A day later, I’ve been pointed to some nice writings but scientists and statisticians. See here: http://pb204.blogspot.co.uk/2015/01/science-by-press-release.html
A few things become clear: 1) the coverage is of the press release, not the actual paper but 2) there are still major problems in the assumptions of the paper. The “luck” appears to be mostly an artifact of the press release and the abstract, though the analysis remains flawed. The lack of social and environmental analysis is definitely a property of the paper. And of course most of the journalists reporting it are innumerate to boot.
Statsguy has a wonderful critique of the article, but winds up writing about lifestyle as a cause for cancer, and I’m sorry, without environment and social analysis, that’s just bullshit. Yes, HPV causes cervical cancer and smoking causes cancer, but what causes smoking? And neither of those things are good explanations for breast or thyroid cancer, whose increasing prevalence appear to result from a combination of changes in diagnostic technology and practice and environmental causes.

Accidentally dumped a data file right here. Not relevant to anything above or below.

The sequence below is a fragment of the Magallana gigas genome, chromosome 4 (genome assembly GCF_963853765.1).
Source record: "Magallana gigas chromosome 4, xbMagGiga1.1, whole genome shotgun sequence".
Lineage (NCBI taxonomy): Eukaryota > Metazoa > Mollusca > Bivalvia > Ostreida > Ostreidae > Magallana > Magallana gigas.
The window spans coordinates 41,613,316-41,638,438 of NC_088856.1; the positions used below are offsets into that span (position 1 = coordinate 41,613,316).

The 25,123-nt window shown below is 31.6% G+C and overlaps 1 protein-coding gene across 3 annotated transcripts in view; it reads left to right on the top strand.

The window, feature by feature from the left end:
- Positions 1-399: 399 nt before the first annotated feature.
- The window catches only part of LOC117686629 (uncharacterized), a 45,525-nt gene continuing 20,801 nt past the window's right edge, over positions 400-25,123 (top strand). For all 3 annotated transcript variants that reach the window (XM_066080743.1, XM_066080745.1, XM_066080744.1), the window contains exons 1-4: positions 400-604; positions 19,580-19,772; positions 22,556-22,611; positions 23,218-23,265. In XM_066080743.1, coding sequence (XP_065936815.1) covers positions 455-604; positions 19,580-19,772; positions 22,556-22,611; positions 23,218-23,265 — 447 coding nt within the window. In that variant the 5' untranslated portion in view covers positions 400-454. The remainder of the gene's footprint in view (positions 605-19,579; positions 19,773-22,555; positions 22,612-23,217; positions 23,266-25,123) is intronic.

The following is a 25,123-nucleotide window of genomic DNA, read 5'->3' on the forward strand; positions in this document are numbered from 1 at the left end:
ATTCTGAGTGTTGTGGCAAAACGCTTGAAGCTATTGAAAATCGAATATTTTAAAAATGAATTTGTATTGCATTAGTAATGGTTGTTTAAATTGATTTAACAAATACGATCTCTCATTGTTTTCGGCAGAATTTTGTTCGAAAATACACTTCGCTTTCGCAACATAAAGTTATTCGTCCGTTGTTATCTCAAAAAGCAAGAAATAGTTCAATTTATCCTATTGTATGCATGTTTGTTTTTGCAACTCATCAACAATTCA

So it would be wrong to say cancer in general is “behaviourally” caused. Some cancers are behaviourally caused, though even there, how you could say smoking causes cancer and not also look at policies that promote the tobacco industry around the world, I don’t know. Ditto for the HPV vaccine. If HPV causes cervical cancer and the HPV vaccine prevents the cancer, then it suggests to me the important behaviour is vaccination, not sexual activity.
There’s a whole layer of moralizing that goes on top of the behaviour talk–which is typical of American (and I’m assuming some other) medical culture. But that will have to be for another post.